The following stories appear in full on Today's Vidyya Medical News Service Web site.
A new system that makes daily blood glucose monitoring significantly less painful and more convenient for many people with diabetes has been introduced by LifeScan, a Johnson & Johnson company. Recently cleared by the U.S. Food and Drug Administration, the One Touch ® Ultra Blood Glucose Monitoring System is the first product to combine a less painful alternative to traditional fingerstick testing with the fastest test time and the broadest operating temperature range of any system available.
For more information: New Blood Glucose Testing System Helps Reduce Pain
Will the needle become a thing of the past in the life of the diabetic? It appears so. The same researchers who reported last week that inhaled insulin can control blood sugar as well as injected insulin in people with type 1 diabetes now report that inhaled insulin also appears promising as a treatment for type 2 diabetes, the more common form of the disease.
For more information: Inahled Insulin Appears To Be Effective For Type II Diabetes Patients
An implantable sensor that may one day be used to simultaneously monitor glucose and insulin levels in the blood to help patients with diabetes better manage their disease has been developmed by a group of researchers in New Mexico. Although not yet tested in diabetics, the researchers hope that it will become the standard of care for patients with diabetes.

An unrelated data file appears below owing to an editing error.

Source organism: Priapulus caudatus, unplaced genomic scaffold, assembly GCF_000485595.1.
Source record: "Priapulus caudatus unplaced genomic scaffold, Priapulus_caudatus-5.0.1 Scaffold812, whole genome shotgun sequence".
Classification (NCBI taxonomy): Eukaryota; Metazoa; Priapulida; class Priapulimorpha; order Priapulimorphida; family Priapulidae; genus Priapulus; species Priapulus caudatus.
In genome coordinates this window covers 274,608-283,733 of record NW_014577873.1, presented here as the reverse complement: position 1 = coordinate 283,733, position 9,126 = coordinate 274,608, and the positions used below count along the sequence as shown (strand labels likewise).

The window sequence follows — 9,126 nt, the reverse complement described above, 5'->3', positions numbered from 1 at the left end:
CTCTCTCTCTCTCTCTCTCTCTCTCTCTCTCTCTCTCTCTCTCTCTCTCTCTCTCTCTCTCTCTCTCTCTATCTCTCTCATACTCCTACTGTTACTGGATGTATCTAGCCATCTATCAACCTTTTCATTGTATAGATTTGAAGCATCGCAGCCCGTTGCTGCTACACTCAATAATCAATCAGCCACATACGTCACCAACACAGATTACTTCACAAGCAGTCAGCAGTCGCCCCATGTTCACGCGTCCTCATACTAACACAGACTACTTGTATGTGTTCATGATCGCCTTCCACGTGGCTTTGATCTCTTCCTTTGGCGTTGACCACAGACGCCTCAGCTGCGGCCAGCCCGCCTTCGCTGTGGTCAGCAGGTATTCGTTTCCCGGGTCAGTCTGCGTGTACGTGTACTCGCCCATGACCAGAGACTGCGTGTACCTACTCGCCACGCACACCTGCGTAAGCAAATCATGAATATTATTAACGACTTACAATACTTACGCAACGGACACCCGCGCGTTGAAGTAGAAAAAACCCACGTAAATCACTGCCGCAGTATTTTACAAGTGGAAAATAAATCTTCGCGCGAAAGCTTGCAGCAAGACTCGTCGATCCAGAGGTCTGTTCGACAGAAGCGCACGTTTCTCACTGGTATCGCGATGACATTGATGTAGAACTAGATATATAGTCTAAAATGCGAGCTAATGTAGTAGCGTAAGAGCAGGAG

For more information: Implantable Sensor May One Day Simultaneously Monitor Glucose And Insulin Levels
In this era of limited resources and escalating costs, it is critical to have an understanding of the economics of diabetes in order to develop and implement sound public health and prevention policies. This annotated bibliography can be a valuable review tool to help researchers access information regarding the economics of diabetes.
For more information: The Economics Of Diabetes Mellitus: An Annotated Bibliography
A vaccine that would inhibit the onset of Type I diabetes -- insulin dependent diabetes -- could be on the horizon for those at high risk of developing the disease, researchers at North Carolina at Chapel Hill said Wednesday.
For more information: Vaccine Could Prevent Type I Diabetes
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